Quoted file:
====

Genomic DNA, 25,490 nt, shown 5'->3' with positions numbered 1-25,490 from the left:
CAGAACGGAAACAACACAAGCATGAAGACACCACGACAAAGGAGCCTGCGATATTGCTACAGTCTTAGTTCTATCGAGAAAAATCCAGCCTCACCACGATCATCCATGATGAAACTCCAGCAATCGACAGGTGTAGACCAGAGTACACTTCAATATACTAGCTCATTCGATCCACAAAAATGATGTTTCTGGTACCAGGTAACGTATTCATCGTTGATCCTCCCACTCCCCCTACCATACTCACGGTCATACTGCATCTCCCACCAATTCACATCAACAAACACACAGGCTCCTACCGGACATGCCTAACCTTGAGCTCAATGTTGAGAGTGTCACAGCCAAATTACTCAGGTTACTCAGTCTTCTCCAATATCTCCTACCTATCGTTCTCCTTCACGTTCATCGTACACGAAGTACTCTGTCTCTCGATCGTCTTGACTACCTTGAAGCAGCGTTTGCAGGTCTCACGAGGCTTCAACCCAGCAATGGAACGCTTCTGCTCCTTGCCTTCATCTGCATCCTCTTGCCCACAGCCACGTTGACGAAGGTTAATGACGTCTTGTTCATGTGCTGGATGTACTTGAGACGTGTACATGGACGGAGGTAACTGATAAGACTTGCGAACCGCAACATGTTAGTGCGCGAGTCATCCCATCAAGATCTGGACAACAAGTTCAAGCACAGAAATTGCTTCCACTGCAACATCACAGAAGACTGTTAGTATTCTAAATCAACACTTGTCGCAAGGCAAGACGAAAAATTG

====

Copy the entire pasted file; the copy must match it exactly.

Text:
Genomic DNA, 25,490 nt, shown 5'->3' with positions numbered 1-25,490 from the left:
CAGAACGGAAACAACACAAGCATGAAGACACCACGACAAAGGAGCCTGCGATATTGCTACAGTCTTAGTTCTATCGAGAAAAATCCAGCCTCACCACGATCATCCATGATGAAACTCCAGCAATCGACAGGTGTAGACCAGAGTACACTTCAATATACTAGCTCATTCGATCCACAAAAATGATGTTTCTGGTACCAGGTAACGTATTCATCGTTGATCCTCCCACTCCCCCTACCATACTCACGGTCATACTGCATCTCCCACCAATTCACATCAACAAACACACAGGCTCCTACCGGACATGCCTAACCTTGAGCTCAATGTTGAGAGTGTCACAGCCAAATTACTCAGGTTACTCAGTCTTCTCCAATATCTCCTACCTATCGTTCTCCTTCACGTTCATCGTACACGAAGTACTCTGTCTCTCGATCGTCTTGACTACCTTGAAGCAGCGTTTGCAGGTCTCACGAGGCTTCAACCCAGCAATGGAACGCTTCTGCTCCTTGCCTTCATCTGCATCCTCTTGCCCACAGCCACGTTGACGAAGGTTAATGACGTCTTGTTCATGTGCTGGATGTACTTGAGACGTGTACATGGACGGAGGTAACTGATAAGACTTGCGAACCGCAACATGTTAGTGCGCGAGTCATCCCATCAAGATCTGGACAACAAGTTCAAGCACAGAAATTGCTTCCACTGCAACATCACAGAAGACTGTTAGTATTCTAAATCAACACTTGTCGCAAGGCAAGACGAAAAATTG